Hugentobler, Manuela

Graduate School

The Impact of Decentralization of Land Administration Reforms on Smallholder Resource Use, Access and Gender Relations in Ghana

Project Lead

James Natia, M.Phil.


The World Bank development programs aim at alleviating poverty and enhancing income growth of the marginalized in society. Against this background, it has championed decentralization and neo-liberal (e.g., land titling) reforms simultaneously. While decentralization aims to empower rural communities, land titling on the other hand is disempowering them. This is an apparent paradox. This project seeks to assess the impact of decentralization of land use planning on gender relations in Ghana. The overarching hypothesis is that, because decentralization leads to a withdrawal of the central state from regional and local matters, it has deep impact on the governance of natural resource, with corresponding reshuffling use and access rights to land and consequence on gender relations.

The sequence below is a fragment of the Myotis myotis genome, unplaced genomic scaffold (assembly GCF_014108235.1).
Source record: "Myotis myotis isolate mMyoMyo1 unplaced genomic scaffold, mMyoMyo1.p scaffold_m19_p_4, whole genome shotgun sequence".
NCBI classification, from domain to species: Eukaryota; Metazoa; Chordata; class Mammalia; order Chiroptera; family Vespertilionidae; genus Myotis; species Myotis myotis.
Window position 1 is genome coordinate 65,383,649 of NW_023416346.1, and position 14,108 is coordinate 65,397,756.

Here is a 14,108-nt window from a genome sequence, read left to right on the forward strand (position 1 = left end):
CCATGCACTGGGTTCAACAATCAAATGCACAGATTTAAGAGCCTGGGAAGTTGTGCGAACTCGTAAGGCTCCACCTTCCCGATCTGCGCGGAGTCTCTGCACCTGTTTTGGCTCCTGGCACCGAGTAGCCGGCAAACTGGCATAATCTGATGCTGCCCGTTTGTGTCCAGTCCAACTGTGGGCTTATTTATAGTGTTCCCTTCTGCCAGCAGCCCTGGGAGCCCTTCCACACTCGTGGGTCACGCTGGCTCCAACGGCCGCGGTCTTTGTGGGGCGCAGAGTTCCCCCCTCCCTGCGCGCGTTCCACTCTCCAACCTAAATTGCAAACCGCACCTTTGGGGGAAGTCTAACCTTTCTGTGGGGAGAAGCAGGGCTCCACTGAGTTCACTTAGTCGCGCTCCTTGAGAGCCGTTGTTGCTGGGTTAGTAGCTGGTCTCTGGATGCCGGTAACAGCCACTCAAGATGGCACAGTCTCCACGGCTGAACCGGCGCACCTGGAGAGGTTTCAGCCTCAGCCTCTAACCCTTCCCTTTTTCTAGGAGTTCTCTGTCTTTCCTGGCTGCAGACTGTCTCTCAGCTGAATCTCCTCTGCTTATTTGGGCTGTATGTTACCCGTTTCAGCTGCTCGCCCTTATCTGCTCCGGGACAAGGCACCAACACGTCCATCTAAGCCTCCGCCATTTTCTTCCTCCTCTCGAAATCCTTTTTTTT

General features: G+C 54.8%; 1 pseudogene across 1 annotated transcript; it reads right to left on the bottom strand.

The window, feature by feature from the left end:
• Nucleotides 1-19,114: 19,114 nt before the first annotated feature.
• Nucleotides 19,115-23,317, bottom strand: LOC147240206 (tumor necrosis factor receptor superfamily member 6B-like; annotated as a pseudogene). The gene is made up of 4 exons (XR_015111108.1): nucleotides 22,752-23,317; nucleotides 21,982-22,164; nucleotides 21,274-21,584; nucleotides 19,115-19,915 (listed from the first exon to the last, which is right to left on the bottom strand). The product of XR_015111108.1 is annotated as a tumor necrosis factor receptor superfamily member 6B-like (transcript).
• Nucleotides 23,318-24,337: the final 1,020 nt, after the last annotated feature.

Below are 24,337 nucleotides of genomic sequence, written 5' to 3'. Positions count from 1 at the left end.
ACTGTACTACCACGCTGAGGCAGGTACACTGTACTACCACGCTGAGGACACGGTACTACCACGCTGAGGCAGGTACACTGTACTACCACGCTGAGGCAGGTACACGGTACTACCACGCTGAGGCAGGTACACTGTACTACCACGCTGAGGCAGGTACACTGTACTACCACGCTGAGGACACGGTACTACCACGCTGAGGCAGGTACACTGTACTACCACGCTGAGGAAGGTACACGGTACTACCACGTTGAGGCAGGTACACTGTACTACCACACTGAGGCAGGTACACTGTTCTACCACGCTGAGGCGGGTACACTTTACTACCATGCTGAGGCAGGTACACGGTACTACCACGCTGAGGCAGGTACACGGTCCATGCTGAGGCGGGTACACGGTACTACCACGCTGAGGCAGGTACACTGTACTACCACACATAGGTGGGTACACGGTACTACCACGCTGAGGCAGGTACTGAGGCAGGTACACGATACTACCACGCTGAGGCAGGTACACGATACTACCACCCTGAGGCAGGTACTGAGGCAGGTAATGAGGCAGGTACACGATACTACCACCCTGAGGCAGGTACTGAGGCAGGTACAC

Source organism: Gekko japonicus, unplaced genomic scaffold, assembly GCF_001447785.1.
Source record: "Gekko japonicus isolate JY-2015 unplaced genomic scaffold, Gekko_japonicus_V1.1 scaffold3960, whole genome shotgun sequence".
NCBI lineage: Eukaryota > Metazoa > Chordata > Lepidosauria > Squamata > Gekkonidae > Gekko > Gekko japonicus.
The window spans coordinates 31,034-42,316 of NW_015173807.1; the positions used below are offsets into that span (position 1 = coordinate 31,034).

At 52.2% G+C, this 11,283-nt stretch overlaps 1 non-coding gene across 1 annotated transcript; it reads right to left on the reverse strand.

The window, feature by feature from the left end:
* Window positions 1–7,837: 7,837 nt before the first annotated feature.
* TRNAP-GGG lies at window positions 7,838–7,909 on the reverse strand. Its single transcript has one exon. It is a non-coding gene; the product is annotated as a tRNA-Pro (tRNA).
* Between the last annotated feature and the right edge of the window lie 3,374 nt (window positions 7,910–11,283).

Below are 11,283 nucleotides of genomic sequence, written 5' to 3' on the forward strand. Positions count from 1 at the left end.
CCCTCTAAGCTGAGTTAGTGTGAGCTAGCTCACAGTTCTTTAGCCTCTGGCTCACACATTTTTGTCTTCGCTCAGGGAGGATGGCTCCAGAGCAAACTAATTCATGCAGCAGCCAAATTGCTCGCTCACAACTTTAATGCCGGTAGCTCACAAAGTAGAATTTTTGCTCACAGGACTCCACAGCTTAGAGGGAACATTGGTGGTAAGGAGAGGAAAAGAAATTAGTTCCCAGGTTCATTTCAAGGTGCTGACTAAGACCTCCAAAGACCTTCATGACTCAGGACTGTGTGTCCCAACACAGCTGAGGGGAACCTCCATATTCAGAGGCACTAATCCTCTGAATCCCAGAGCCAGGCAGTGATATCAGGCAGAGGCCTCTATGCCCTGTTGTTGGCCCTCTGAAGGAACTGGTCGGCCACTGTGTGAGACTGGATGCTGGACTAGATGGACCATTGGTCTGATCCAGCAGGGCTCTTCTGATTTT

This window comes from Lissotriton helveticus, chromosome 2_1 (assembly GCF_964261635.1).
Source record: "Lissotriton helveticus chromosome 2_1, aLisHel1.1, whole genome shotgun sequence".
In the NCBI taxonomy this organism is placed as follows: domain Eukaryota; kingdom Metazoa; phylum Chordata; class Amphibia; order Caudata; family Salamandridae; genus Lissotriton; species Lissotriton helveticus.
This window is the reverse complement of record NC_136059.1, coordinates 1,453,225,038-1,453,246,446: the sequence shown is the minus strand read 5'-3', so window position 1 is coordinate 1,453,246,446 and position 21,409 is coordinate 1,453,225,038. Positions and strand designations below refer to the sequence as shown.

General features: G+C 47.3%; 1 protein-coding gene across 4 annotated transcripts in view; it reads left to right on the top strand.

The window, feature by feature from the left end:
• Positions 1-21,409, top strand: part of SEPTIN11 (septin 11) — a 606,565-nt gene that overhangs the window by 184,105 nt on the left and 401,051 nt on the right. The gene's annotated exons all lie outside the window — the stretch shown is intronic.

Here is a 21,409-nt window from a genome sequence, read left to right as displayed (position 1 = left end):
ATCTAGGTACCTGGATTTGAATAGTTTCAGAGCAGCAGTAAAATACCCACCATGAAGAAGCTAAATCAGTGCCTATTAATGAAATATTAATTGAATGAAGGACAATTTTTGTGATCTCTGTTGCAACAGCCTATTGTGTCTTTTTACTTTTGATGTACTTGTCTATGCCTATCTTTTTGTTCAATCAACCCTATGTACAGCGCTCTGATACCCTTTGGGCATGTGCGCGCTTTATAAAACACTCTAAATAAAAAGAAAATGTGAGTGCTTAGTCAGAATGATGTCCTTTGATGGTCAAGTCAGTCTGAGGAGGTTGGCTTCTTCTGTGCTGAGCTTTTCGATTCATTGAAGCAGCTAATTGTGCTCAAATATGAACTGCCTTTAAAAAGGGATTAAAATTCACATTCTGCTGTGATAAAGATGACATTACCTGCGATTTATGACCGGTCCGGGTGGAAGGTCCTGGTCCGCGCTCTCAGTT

Prof. Dr. Jean-David Gerber (University of Bern) and Prof. Dr. Tobias Haller (University of Bern)



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